<P>Using these scripts, you can add content and logic to your application, restyle it, or build your application however you would like. You can also register the resulting directory with the chrome registry to see it working in your local copy of Mozilla, and when you finish developing it, the application directory is already structured in exactly the way it must be to be checked into the Mozilla source tree's extensions directory (if you want to check it into this common location for applications that become a part of Mozilla). When you want to distribute your application as described in <A HREF="ch06.htm#77063">Chapter 6</A>, you can use the other script in the XULKit, <I>makexpi.pl</I>, to package your application files into a cross-platform archive that can be installed from a regular web page.<P>Using these scripts, you can add content and logic to your application, restyle it, or build your application however you would like. You can 
 also register the resulting directory with the chrome registry to see it working in your local copy of Mozilla, and when you finish developing it, the application directory is already structured in exactly the way it must be to be checked into the Mozilla source tree's extensions directory (if you want to check it into this common location for applications that become a part of Mozilla). When you want to distribute your application as described in <A HREF="ch06.html#77063">Chapter 6</A>, you can use the other script in the XULKit, <I>makexpi.pl</I>, to package your application files into a cross-platform archive that can be installed from a regular web page.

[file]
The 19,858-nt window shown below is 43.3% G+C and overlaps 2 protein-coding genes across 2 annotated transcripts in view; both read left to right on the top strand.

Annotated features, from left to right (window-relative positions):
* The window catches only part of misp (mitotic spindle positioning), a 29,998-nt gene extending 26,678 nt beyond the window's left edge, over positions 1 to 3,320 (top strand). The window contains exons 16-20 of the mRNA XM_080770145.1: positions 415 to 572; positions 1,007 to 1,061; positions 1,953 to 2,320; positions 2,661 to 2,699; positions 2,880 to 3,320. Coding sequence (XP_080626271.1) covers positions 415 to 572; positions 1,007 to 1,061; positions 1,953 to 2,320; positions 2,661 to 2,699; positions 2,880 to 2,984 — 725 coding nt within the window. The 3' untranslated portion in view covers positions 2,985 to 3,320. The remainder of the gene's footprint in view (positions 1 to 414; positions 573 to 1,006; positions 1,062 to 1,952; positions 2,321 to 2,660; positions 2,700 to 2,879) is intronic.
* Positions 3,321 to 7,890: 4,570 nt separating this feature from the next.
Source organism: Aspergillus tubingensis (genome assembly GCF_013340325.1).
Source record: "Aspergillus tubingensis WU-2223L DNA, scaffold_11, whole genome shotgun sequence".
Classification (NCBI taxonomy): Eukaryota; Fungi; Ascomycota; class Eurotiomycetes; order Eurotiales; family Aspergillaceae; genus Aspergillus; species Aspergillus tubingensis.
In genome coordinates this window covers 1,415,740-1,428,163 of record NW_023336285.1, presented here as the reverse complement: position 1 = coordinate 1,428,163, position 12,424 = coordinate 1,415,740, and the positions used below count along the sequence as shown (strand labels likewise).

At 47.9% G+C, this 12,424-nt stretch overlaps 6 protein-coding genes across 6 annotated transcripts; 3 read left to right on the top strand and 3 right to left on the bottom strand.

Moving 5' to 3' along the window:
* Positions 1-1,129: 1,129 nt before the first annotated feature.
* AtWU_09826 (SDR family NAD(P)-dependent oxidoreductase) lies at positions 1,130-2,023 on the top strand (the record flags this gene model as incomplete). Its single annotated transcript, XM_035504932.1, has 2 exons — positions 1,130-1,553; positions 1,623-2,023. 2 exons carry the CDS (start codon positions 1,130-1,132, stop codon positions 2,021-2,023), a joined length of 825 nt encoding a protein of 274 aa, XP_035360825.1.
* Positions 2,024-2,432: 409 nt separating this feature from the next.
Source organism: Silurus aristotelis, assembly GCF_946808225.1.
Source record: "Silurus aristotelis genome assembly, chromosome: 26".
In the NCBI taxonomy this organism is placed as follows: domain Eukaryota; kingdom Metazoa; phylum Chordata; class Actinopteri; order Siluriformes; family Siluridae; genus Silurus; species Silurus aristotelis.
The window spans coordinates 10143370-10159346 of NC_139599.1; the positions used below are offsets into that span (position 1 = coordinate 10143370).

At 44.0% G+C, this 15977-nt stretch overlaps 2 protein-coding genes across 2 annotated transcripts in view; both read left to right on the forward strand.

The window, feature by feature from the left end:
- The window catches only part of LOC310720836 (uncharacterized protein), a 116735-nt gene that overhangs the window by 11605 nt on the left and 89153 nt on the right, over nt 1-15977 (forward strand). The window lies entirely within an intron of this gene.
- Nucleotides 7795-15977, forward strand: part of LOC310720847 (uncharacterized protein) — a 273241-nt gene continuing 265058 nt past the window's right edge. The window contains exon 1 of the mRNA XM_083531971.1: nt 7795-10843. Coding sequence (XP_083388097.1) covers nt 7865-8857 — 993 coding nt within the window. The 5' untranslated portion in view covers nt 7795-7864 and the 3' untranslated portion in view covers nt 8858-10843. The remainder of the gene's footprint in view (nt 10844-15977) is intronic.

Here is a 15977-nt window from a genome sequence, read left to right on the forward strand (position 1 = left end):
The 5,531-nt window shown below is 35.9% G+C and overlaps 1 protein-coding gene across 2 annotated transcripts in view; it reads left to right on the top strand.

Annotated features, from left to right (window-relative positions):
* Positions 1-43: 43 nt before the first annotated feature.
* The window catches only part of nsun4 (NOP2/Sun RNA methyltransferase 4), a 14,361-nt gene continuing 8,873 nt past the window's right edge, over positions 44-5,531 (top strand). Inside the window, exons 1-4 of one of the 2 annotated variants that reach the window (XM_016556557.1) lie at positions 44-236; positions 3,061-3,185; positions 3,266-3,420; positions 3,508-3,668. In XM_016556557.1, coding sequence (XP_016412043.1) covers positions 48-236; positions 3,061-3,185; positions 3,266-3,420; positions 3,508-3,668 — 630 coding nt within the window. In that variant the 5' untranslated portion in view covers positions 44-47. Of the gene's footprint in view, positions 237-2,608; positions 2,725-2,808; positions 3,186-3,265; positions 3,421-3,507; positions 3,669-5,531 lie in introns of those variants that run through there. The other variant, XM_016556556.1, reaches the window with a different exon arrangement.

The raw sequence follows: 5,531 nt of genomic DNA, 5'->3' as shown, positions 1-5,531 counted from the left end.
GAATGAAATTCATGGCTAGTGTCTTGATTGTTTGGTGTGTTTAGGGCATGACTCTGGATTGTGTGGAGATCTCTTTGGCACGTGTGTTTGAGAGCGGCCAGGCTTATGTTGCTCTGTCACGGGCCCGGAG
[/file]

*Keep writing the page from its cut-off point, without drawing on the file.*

<P>To use the <I>new-from-template.pl</I> script, point it at a template that you filled out with your own information. It then generates the basic application code in the appropriate subdirectory structure:  <P>To use the <I>new-from-template.pl</I> script, point it at a template that you filled out with your own information. It then generates the basic application code in the appropriate subdirectory structure:
 <PRE>new-from-template.pl      -t FILE [-o DIRECTORY] [-f[d]] [-h] [-?]</PRE>  <PRE>new-from-template.pl      -t FILE [-o DIRECTORY] [-f[d]] [-h] [-?]</PRE>
 <P>When you run the script, the XULKit creates a new top-level application directory. In this directory, the script creates the three main package directories, and it places some basic content in each one: a CSS file called <I>mozreg.css</I> in the <I>skins</I> subdirectory, a few XUL files in the <I>content</I> directory (including the overlay that defines a new menu item for the main browser that opens this new application), and localizable data in the <I>mozref.dtd</I> file in the <I>locale</I> subdirectory.  <P>When you run the script, the XULKit creates a new top-level application directory. In this directory, the script creates the three main package directories, and it places some basic content in each one: a CSS file called <I>mozreg.css</I> in the <I>skins</I> subdirectory, a few XUL files in the <I>content</I> directory (including the overlay that defines a new menu item for the main browser that opens this new application), and localizable data in the <I>mozref.dtd</I> file in the <I>locale</I> subdirectory.